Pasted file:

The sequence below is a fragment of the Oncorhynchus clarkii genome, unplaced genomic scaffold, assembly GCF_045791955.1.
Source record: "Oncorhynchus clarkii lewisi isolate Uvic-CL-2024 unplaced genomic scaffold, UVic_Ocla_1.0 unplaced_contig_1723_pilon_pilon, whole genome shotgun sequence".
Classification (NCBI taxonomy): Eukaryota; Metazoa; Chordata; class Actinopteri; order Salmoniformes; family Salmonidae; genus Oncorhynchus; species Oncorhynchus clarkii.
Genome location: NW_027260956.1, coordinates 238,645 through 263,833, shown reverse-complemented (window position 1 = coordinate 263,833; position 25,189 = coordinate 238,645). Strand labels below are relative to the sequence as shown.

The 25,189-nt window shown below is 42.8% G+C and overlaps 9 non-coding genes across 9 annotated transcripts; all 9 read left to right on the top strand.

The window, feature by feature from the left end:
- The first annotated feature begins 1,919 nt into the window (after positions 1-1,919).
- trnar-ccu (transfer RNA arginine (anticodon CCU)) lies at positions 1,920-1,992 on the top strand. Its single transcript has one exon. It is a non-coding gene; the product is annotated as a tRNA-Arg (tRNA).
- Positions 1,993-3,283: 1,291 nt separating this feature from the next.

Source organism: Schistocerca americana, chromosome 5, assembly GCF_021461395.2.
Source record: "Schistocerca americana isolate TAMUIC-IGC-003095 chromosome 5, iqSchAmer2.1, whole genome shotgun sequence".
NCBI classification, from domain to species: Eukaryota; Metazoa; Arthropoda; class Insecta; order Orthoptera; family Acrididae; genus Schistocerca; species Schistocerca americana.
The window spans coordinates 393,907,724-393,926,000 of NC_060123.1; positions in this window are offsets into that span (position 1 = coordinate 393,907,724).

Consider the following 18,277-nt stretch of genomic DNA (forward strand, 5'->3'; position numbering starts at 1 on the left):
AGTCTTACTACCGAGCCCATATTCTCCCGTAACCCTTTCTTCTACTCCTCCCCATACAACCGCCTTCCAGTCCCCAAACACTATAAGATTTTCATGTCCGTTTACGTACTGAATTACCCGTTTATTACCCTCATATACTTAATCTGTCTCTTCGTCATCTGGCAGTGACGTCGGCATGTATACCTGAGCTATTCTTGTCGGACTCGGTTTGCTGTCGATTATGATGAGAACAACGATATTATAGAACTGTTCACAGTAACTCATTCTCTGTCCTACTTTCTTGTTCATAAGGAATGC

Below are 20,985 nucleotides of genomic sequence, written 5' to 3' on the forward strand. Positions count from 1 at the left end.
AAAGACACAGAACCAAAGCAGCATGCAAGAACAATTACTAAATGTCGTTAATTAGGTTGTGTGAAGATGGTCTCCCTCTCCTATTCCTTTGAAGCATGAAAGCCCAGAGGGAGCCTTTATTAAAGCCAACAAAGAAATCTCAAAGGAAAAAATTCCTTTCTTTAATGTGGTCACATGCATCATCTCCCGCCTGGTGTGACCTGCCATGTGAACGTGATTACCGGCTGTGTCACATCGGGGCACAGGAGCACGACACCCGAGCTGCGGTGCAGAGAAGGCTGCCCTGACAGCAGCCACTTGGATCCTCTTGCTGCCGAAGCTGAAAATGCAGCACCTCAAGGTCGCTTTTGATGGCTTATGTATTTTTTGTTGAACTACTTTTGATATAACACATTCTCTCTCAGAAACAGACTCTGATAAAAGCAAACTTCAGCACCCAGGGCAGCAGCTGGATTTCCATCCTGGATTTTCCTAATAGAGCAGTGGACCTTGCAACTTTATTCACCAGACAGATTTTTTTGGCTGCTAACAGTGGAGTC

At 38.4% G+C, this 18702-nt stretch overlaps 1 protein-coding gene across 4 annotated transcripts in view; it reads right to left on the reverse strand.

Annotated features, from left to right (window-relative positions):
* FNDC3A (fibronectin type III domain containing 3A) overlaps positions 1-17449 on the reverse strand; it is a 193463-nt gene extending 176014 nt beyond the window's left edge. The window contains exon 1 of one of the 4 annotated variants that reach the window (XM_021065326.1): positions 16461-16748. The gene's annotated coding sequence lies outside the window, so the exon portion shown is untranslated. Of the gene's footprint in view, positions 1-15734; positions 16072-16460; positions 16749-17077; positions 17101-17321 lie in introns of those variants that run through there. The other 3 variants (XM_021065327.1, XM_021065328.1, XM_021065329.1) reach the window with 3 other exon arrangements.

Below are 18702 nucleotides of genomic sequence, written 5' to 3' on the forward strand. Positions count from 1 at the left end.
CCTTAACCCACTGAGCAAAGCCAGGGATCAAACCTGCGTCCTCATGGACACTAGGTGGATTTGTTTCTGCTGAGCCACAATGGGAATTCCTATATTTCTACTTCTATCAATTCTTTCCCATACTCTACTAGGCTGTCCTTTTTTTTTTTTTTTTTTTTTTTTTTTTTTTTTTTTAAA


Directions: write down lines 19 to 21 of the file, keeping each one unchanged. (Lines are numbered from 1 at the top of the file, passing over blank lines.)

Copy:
Annotated features, from left to right (window-relative positions):
* FNDC3A (fibronectin type III domain containing 3A) overlaps positions 1-17449 on the reverse strand; it is a 193463-nt gene extending 176014 nt beyond the window's left edge. The window contains exon 1 of one of the 4 annotated variants that reach the window (XM_021065326.1): positions 16461-16748. The gene's annotated coding sequence lies outside the window, so the exon portion shown is untranslated. Of the gene's footprint in view, positions 1-15734; positions 16072-16460; positions 16749-17077; positions 17101-17321 lie in introns of those variants that run through there. The other 3 variants (XM_021065327.1, XM_021065328.1, XM_021065329.1) reach the window with 3 other exon arrangements.

Below are 18702 nucleotides of genomic sequence, written 5' to 3' on the forward strand. Positions count from 1 at the left end.